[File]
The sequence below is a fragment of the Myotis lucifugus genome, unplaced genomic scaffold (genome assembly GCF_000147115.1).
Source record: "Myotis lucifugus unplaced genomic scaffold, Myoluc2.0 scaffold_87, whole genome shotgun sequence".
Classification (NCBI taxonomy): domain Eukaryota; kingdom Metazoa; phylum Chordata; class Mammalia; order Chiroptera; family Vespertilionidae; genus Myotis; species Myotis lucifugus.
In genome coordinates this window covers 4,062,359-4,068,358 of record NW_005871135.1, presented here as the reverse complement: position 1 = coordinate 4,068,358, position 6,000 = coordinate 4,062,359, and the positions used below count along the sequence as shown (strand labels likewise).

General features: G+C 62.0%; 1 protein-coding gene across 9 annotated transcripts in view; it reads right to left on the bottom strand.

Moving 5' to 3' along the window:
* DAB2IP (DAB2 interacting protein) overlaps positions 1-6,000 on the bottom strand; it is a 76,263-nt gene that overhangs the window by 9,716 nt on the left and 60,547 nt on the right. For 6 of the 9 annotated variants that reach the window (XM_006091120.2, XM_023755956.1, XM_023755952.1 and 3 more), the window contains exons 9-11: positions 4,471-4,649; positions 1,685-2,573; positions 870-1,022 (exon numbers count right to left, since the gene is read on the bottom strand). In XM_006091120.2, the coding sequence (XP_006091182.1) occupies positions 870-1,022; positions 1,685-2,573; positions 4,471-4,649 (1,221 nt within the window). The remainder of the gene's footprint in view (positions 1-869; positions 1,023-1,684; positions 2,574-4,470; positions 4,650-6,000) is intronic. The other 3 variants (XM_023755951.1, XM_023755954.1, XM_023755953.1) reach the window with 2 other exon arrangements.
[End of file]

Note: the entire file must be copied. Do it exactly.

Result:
The sequence below is a fragment of the Myotis lucifugus genome, unplaced genomic scaffold (genome assembly GCF_000147115.1).
Source record: "Myotis lucifugus unplaced genomic scaffold, Myoluc2.0 scaffold_87, whole genome shotgun sequence".
Classification (NCBI taxonomy): domain Eukaryota; kingdom Metazoa; phylum Chordata; class Mammalia; order Chiroptera; family Vespertilionidae; genus Myotis; species Myotis lucifugus.
In genome coordinates this window covers 4,062,359-4,068,358 of record NW_005871135.1, presented here as the reverse complement: position 1 = coordinate 4,068,358, position 6,000 = coordinate 4,062,359, and the positions used below count along the sequence as shown (strand labels likewise).

General features: G+C 62.0%; 1 protein-coding gene across 9 annotated transcripts in view; it reads right to left on the bottom strand.

Moving 5' to 3' along the window:
* DAB2IP (DAB2 interacting protein) overlaps positions 1-6,000 on the bottom strand; it is a 76,263-nt gene that overhangs the window by 9,716 nt on the left and 60,547 nt on the right. For 6 of the 9 annotated variants that reach the window (XM_006091120.2, XM_023755956.1, XM_023755952.1 and 3 more), the window contains exons 9-11: positions 4,471-4,649; positions 1,685-2,573; positions 870-1,022 (exon numbers count right to left, since the gene is read on the bottom strand). In XM_006091120.2, the coding sequence (XP_006091182.1) occupies positions 870-1,022; positions 1,685-2,573; positions 4,471-4,649 (1,221 nt within the window). The remainder of the gene's footprint in view (positions 1-869; positions 1,023-1,684; positions 2,574-4,470; positions 4,650-6,000) is intronic. The other 3 variants (XM_023755951.1, XM_023755954.1, XM_023755953.1) reach the window with 2 other exon arrangements.